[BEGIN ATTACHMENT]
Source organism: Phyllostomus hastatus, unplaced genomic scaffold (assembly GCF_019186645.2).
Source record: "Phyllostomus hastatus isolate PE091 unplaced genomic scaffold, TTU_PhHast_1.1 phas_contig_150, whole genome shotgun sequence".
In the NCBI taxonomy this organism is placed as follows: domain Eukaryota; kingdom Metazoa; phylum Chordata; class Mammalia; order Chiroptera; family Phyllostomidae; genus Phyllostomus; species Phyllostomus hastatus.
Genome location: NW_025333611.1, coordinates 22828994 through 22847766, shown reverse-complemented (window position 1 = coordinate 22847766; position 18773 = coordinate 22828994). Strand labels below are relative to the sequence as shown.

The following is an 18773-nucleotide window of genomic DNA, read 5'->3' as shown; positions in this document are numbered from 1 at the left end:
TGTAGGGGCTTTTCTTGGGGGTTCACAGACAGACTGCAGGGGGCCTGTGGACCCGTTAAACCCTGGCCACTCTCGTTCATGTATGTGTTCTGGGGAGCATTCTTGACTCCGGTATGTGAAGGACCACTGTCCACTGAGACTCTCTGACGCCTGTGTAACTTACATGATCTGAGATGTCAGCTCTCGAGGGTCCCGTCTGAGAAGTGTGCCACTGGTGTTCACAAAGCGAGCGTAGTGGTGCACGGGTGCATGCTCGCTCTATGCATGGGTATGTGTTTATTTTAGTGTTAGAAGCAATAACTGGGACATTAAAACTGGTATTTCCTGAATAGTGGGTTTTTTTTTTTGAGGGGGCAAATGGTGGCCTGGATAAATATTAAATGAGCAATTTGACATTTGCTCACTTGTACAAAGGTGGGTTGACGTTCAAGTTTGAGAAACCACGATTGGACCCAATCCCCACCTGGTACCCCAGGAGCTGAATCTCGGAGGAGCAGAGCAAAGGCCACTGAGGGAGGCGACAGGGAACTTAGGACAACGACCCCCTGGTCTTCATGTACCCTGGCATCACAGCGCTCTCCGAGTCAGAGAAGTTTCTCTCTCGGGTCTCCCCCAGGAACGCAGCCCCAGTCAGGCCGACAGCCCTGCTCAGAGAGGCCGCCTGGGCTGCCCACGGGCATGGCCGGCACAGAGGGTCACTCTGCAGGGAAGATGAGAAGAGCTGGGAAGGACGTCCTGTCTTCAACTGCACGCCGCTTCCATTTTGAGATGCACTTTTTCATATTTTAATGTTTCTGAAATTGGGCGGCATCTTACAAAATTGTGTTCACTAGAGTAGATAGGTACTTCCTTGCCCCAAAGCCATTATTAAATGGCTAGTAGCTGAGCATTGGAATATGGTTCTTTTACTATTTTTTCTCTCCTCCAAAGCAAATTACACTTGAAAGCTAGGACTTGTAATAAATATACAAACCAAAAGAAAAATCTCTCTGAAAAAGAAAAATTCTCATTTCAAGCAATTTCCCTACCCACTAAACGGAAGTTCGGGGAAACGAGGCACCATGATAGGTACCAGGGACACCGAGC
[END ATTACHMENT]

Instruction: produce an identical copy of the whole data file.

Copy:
Source organism: Phyllostomus hastatus, unplaced genomic scaffold (assembly GCF_019186645.2).
Source record: "Phyllostomus hastatus isolate PE091 unplaced genomic scaffold, TTU_PhHast_1.1 phas_contig_150, whole genome shotgun sequence".
In the NCBI taxonomy this organism is placed as follows: domain Eukaryota; kingdom Metazoa; phylum Chordata; class Mammalia; order Chiroptera; family Phyllostomidae; genus Phyllostomus; species Phyllostomus hastatus.
Genome location: NW_025333611.1, coordinates 22828994 through 22847766, shown reverse-complemented (window position 1 = coordinate 22847766; position 18773 = coordinate 22828994). Strand labels below are relative to the sequence as shown.

The following is an 18773-nucleotide window of genomic DNA, read 5'->3' as shown; positions in this document are numbered from 1 at the left end:
TGTAGGGGCTTTTCTTGGGGGTTCACAGACAGACTGCAGGGGGCCTGTGGACCCGTTAAACCCTGGCCACTCTCGTTCATGTATGTGTTCTGGGGAGCATTCTTGACTCCGGTATGTGAAGGACCACTGTCCACTGAGACTCTCTGACGCCTGTGTAACTTACATGATCTGAGATGTCAGCTCTCGAGGGTCCCGTCTGAGAAGTGTGCCACTGGTGTTCACAAAGCGAGCGTAGTGGTGCACGGGTGCATGCTCGCTCTATGCATGGGTATGTGTTTATTTTAGTGTTAGAAGCAATAACTGGGACATTAAAACTGGTATTTCCTGAATAGTGGGTTTTTTTTTTTGAGGGGGCAAATGGTGGCCTGGATAAATATTAAATGAGCAATTTGACATTTGCTCACTTGTACAAAGGTGGGTTGACGTTCAAGTTTGAGAAACCACGATTGGACCCAATCCCCACCTGGTACCCCAGGAGCTGAATCTCGGAGGAGCAGAGCAAAGGCCACTGAGGGAGGCGACAGGGAACTTAGGACAACGACCCCCTGGTCTTCATGTACCCTGGCATCACAGCGCTCTCCGAGTCAGAGAAGTTTCTCTCTCGGGTCTCCCCCAGGAACGCAGCCCCAGTCAGGCCGACAGCCCTGCTCAGAGAGGCCGCCTGGGCTGCCCACGGGCATGGCCGGCACAGAGGGTCACTCTGCAGGGAAGATGAGAAGAGCTGGGAAGGACGTCCTGTCTTCAACTGCACGCCGCTTCCATTTTGAGATGCACTTTTTCATATTTTAATGTTTCTGAAATTGGGCGGCATCTTACAAAATTGTGTTCACTAGAGTAGATAGGTACTTCCTTGCCCCAAAGCCATTATTAAATGGCTAGTAGCTGAGCATTGGAATATGGTTCTTTTACTATTTTTTCTCTCCTCCAAAGCAAATTACACTTGAAAGCTAGGACTTGTAATAAATATACAAACCAAAAGAAAAATCTCTCTGAAAAAGAAAAATTCTCATTTCAAGCAATTTCCCTACCCACTAAACGGAAGTTCGGGGAAACGAGGCACCATGATAGGTACCAGGGACACCGAGC